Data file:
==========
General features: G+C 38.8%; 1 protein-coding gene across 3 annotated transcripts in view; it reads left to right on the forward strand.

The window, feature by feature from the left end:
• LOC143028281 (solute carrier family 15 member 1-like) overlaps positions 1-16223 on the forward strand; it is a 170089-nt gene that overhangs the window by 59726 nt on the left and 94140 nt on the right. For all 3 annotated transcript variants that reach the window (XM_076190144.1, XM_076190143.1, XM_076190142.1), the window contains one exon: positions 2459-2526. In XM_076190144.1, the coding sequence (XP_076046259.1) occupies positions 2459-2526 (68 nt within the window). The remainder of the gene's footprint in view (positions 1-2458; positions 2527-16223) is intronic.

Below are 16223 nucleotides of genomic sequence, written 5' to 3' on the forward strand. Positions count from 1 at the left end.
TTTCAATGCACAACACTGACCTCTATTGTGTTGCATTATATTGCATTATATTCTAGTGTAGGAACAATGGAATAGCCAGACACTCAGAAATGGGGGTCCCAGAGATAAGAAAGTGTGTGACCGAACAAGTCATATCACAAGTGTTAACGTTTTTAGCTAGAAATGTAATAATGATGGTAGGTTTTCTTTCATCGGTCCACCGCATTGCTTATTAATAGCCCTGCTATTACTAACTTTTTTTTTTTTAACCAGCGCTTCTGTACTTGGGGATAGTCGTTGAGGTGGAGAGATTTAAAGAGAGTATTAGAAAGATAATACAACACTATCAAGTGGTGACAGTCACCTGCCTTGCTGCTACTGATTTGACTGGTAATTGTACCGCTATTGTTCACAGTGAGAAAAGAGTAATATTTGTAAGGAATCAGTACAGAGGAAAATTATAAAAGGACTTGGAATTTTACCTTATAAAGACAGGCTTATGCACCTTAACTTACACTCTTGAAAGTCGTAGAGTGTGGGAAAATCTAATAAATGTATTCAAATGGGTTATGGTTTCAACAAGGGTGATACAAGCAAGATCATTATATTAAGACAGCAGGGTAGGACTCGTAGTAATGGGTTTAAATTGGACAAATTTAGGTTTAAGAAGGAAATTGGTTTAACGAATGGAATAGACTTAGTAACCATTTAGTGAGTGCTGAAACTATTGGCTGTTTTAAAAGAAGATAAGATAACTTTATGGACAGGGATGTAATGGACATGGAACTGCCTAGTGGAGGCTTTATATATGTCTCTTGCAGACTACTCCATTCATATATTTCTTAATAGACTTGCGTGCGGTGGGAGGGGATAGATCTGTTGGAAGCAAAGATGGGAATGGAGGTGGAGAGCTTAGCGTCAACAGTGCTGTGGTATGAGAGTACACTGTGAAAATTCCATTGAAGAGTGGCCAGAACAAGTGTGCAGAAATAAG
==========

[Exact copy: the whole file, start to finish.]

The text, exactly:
General features: G+C 38.8%; 1 protein-coding gene across 3 annotated transcripts in view; it reads left to right on the forward strand.

The window, feature by feature from the left end:
• LOC143028281 (solute carrier family 15 member 1-like) overlaps positions 1-16223 on the forward strand; it is a 170089-nt gene that overhangs the window by 59726 nt on the left and 94140 nt on the right. For all 3 annotated transcript variants that reach the window (XM_076190144.1, XM_076190143.1, XM_076190142.1), the window contains one exon: positions 2459-2526. In XM_076190144.1, the coding sequence (XP_076046259.1) occupies positions 2459-2526 (68 nt within the window). The remainder of the gene's footprint in view (positions 1-2458; positions 2527-16223) is intronic.

Below are 16223 nucleotides of genomic sequence, written 5' to 3' on the forward strand. Positions count from 1 at the left end.
TTTCAATGCACAACACTGACCTCTATTGTGTTGCATTATATTGCATTATATTCTAGTGTAGGAACAATGGAATAGCCAGACACTCAGAAATGGGGGTCCCAGAGATAAGAAAGTGTGTGACCGAACAAGTCATATCACAAGTGTTAACGTTTTTAGCTAGAAATGTAATAATGATGGTAGGTTTTCTTTCATCGGTCCACCGCATTGCTTATTAATAGCCCTGCTATTACTAACTTTTTTTTTTTTAACCAGCGCTTCTGTACTTGGGGATAGTCGTTGAGGTGGAGAGATTTAAAGAGAGTATTAGAAAGATAATACAACACTATCAAGTGGTGACAGTCACCTGCCTTGCTGCTACTGATTTGACTGGTAATTGTACCGCTATTGTTCACAGTGAGAAAAGAGTAATATTTGTAAGGAATCAGTACAGAGGAAAATTATAAAAGGACTTGGAATTTTACCTTATAAAGACAGGCTTATGCACCTTAACTTACACTCTTGAAAGTCGTAGAGTGTGGGAAAATCTAATAAATGTATTCAAATGGGTTATGGTTTCAACAAGGGTGATACAAGCAAGATCATTATATTAAGACAGCAGGGTAGGACTCGTAGTAATGGGTTTAAATTGGACAAATTTAGGTTTAAGAAGGAAATTGGTTTAACGAATGGAATAGACTTAGTAACCATTTAGTGAGTGCTGAAACTATTGGCTGTTTTAAAAGAAGATAAGATAACTTTATGGACAGGGATGTAATGGACATGGAACTGCCTAGTGGAGGCTTTATATATGTCTCTTGCAGACTACTCCATTCATATATTTCTTAATAGACTTGCGTGCGGTGGGAGGGGATAGATCTGTTGGAAGCAAAGATGGGAATGGAGGTGGAGAGCTTAGCGTCAACAGTGCTGTGGTATGAGAGTACACTGTGAAAATTCCATTGAAGAGTGGCCAGAACAAGTGTGCAGAAATAAG